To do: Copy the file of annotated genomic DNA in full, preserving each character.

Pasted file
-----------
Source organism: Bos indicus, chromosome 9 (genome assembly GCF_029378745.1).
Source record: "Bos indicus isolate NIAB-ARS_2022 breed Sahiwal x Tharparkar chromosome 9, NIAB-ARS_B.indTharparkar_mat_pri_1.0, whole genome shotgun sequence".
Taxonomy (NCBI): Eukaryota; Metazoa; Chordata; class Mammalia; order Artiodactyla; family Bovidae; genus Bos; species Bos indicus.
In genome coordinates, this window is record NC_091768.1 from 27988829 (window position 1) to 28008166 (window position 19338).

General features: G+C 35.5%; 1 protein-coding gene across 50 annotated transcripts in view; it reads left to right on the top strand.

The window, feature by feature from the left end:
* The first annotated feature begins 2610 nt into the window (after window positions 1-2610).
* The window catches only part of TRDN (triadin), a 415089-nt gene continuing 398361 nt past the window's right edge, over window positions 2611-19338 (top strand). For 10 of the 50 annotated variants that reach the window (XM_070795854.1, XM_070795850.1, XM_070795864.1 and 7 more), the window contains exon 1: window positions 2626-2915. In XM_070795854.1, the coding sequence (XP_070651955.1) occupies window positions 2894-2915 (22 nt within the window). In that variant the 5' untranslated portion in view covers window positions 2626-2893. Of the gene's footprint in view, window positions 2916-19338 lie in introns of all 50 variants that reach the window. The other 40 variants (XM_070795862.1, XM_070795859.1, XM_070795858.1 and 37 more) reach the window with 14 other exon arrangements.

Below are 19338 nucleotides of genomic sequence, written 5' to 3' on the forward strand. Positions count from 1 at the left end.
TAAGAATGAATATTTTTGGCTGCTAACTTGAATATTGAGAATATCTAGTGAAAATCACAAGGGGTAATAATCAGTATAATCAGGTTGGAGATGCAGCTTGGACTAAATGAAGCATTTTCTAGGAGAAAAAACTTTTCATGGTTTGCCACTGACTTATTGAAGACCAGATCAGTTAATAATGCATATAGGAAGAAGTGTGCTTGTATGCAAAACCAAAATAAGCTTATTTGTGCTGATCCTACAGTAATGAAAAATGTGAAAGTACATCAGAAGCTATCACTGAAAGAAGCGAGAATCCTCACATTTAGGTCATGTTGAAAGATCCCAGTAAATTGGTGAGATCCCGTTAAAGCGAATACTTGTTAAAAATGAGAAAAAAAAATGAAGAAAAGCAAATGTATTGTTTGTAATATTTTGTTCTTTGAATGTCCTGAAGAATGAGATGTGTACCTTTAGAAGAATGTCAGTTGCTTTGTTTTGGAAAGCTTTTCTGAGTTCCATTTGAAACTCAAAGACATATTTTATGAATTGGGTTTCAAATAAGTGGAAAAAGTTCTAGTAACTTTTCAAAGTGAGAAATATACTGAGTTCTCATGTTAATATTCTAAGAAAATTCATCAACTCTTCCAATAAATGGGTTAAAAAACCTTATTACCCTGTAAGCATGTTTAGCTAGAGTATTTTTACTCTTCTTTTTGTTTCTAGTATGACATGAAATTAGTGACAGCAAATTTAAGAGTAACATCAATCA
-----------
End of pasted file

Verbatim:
Source organism: Bos indicus, chromosome 9 (genome assembly GCF_029378745.1).
Source record: "Bos indicus isolate NIAB-ARS_2022 breed Sahiwal x Tharparkar chromosome 9, NIAB-ARS_B.indTharparkar_mat_pri_1.0, whole genome shotgun sequence".
Taxonomy (NCBI): Eukaryota; Metazoa; Chordata; class Mammalia; order Artiodactyla; family Bovidae; genus Bos; species Bos indicus.
In genome coordinates, this window is record NC_091768.1 from 27988829 (window position 1) to 28008166 (window position 19338).

General features: G+C 35.5%; 1 protein-coding gene across 50 annotated transcripts in view; it reads left to right on the top strand.

The window, feature by feature from the left end:
* The first annotated feature begins 2610 nt into the window (after window positions 1-2610).
* The window catches only part of TRDN (triadin), a 415089-nt gene continuing 398361 nt past the window's right edge, over window positions 2611-19338 (top strand). For 10 of the 50 annotated variants that reach the window (XM_070795854.1, XM_070795850.1, XM_070795864.1 and 7 more), the window contains exon 1: window positions 2626-2915. In XM_070795854.1, the coding sequence (XP_070651955.1) occupies window positions 2894-2915 (22 nt within the window). In that variant the 5' untranslated portion in view covers window positions 2626-2893. Of the gene's footprint in view, window positions 2916-19338 lie in introns of all 50 variants that reach the window. The other 40 variants (XM_070795862.1, XM_070795859.1, XM_070795858.1 and 37 more) reach the window with 14 other exon arrangements.

Below are 19338 nucleotides of genomic sequence, written 5' to 3' on the forward strand. Positions count from 1 at the left end.
TAAGAATGAATATTTTTGGCTGCTAACTTGAATATTGAGAATATCTAGTGAAAATCACAAGGGGTAATAATCAGTATAATCAGGTTGGAGATGCAGCTTGGACTAAATGAAGCATTTTCTAGGAGAAAAAACTTTTCATGGTTTGCCACTGACTTATTGAAGACCAGATCAGTTAATAATGCATATAGGAAGAAGTGTGCTTGTATGCAAAACCAAAATAAGCTTATTTGTGCTGATCCTACAGTAATGAAAAATGTGAAAGTACATCAGAAGCTATCACTGAAAGAAGCGAGAATCCTCACATTTAGGTCATGTTGAAAGATCCCAGTAAATTGGTGAGATCCCGTTAAAGCGAATACTTGTTAAAAATGAGAAAAAAAAATGAAGAAAAGCAAATGTATTGTTTGTAATATTTTGTTCTTTGAATGTCCTGAAGAATGAGATGTGTACCTTTAGAAGAATGTCAGTTGCTTTGTTTTGGAAAGCTTTTCTGAGTTCCATTTGAAACTCAAAGACATATTTTATGAATTGGGTTTCAAATAAGTGGAAAAAGTTCTAGTAACTTTTCAAAGTGAGAAATATACTGAGTTCTCATGTTAATATTCTAAGAAAATTCATCAACTCTTCCAATAAATGGGTTAAAAAACCTTATTACCCTGTAAGCATGTTTAGCTAGAGTATTTTTACTCTTCTTTTTGTTTCTAGTATGACATGAAATTAGTGACAGCAAATTTAAGAGTAACATCAATCA